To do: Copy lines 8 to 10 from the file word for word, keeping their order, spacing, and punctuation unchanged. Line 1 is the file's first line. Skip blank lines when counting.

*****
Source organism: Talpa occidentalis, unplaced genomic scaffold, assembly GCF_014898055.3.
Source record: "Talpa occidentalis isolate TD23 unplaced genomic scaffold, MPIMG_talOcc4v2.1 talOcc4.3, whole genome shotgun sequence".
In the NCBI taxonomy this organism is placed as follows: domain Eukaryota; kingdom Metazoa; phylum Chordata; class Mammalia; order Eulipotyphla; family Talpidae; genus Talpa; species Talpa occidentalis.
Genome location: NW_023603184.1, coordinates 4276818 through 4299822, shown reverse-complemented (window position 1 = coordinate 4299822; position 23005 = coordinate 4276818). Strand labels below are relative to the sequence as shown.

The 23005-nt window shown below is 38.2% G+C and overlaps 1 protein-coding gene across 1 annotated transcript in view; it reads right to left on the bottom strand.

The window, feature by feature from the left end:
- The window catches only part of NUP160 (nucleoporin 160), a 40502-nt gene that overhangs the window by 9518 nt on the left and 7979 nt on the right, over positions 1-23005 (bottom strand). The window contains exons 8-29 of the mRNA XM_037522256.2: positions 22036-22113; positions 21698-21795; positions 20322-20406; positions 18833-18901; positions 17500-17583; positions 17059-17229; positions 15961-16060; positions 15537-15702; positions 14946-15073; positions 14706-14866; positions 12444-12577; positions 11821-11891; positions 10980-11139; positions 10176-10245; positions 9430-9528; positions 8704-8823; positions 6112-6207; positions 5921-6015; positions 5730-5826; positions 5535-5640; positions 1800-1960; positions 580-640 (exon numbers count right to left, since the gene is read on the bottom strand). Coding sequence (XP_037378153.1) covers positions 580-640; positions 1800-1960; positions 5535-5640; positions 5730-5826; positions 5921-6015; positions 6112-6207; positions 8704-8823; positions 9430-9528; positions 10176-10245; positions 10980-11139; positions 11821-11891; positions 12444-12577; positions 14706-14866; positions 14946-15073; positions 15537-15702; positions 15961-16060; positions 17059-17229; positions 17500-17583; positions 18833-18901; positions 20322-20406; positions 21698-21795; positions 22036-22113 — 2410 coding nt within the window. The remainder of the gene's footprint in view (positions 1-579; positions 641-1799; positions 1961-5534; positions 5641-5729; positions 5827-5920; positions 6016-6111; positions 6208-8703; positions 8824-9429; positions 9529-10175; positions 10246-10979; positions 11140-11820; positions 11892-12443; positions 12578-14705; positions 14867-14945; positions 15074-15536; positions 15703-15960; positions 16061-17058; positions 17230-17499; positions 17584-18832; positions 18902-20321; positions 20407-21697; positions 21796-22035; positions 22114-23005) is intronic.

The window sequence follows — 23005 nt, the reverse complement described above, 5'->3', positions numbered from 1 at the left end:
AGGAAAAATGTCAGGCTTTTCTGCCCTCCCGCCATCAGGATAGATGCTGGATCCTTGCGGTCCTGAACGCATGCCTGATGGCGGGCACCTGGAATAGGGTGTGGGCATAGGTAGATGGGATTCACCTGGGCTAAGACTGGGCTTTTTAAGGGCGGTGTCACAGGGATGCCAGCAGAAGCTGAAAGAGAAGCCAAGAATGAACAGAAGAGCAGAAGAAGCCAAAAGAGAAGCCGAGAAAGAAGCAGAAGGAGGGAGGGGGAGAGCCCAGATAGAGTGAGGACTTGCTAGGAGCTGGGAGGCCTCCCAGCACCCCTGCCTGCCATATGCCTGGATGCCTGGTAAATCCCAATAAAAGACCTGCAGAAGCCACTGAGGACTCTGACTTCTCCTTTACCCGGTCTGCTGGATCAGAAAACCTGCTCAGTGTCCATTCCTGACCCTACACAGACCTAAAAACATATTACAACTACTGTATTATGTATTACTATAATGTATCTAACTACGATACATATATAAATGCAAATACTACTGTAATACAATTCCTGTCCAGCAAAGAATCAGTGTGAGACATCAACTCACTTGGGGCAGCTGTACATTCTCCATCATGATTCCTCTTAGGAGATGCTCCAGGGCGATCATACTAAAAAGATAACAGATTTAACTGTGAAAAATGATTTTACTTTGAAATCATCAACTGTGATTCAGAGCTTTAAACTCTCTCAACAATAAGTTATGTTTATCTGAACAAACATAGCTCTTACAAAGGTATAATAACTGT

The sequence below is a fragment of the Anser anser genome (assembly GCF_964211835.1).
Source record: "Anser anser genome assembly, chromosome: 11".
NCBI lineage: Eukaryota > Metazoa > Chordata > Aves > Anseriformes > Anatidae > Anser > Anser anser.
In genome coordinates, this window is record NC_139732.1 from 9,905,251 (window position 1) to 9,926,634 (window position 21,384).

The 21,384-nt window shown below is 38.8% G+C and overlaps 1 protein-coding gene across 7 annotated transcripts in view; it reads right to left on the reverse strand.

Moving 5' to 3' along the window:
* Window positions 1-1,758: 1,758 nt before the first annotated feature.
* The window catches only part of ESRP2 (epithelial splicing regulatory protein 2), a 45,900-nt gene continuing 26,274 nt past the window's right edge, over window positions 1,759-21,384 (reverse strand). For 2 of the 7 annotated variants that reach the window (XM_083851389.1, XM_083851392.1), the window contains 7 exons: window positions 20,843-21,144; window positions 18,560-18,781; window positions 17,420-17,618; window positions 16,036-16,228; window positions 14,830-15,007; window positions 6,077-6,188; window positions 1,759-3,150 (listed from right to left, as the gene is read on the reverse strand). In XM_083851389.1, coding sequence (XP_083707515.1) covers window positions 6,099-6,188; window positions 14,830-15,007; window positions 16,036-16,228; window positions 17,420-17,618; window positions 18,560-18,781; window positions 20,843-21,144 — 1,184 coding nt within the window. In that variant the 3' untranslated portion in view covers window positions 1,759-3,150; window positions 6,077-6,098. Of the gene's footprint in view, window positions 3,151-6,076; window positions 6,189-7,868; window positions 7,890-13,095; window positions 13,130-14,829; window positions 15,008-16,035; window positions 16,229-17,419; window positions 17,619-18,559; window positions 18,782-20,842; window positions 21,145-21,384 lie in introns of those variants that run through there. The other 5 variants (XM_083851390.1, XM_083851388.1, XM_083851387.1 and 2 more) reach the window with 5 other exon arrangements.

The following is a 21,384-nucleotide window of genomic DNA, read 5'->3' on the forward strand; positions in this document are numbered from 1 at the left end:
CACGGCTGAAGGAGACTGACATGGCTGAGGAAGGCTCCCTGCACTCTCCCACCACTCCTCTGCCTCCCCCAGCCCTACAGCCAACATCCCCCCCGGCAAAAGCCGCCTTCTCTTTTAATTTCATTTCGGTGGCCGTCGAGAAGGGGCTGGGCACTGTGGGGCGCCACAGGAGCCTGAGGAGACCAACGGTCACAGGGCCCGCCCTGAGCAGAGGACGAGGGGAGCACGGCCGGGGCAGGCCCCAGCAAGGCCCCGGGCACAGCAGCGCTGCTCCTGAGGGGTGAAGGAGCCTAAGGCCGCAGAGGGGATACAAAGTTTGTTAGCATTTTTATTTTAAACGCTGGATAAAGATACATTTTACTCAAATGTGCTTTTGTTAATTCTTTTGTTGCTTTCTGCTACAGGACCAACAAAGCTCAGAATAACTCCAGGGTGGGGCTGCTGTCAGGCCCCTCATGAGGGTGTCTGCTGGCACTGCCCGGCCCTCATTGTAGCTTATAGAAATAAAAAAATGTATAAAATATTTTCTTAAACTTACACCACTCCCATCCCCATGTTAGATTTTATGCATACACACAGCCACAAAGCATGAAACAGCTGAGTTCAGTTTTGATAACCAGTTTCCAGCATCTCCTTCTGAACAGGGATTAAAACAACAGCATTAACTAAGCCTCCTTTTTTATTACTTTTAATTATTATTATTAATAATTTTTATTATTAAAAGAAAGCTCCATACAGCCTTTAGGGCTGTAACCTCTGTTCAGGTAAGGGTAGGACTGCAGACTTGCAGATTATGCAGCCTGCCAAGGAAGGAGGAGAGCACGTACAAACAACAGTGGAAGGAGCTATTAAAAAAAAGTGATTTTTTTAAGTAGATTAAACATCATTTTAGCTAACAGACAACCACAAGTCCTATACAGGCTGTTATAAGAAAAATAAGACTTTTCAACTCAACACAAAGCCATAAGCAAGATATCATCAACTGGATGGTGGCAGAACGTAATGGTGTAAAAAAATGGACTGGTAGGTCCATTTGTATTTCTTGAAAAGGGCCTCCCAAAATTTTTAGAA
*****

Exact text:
The window sequence follows — 23005 nt, the reverse complement described above, 5'->3', positions numbered from 1 at the left end:
AGGAAAAATGTCAGGCTTTTCTGCCCTCCCGCCATCAGGATAGATGCTGGATCCTTGCGGTCCTGAACGCATGCCTGATGGCGGGCACCTGGAATAGGGTGTGGGCATAGGTAGATGGGATTCACCTGGGCTAAGACTGGGCTTTTTAAGGGCGGTGTCACAGGGATGCCAGCAGAAGCTGAAAGAGAAGCCAAGAATGAACAGAAGAGCAGAAGAAGCCAAAAGAGAAGCCGAGAAAGAAGCAGAAGGAGGGAGGGGGAGAGCCCAGATAGAGTGAGGACTTGCTAGGAGCTGGGAGGCCTCCCAGCACCCCTGCCTGCCATATGCCTGGATGCCTGGTAAATCCCAATAAAAGACCTGCAGAAGCCACTGAGGACTCTGACTTCTCCTTTACCCGGTCTGCTGGATCAGAAAACCTGCTCAGTGTCCATTCCTGACCCTACACAGACCTAAAAACATATTACAACTACTGTATTATGTATTACTATAATGTATCTAACTACGATACATATATAAATGCAAATACTACTGTAATACAATTCCTGTCCAGCAAAGAATCAGTGTGAGACATCAACTCACTTGGGGCAGCTGTACATTCTCCATCATGATTCCTCTTAGGAGATGCTCCAGGGCGATCATACTAAAAAGATAACAGATTTAACTGTGAAAAATGATTTTACTTTGAAATCATCAACTGTGATTCAGAGCTTTAAACTCTCTCAACAATAAGTTATGTTTATCTGAACAAACATAGCTCTTACAAAGGTATAATAACTGT

The sequence below is a fragment of the Anser anser genome (assembly GCF_964211835.1).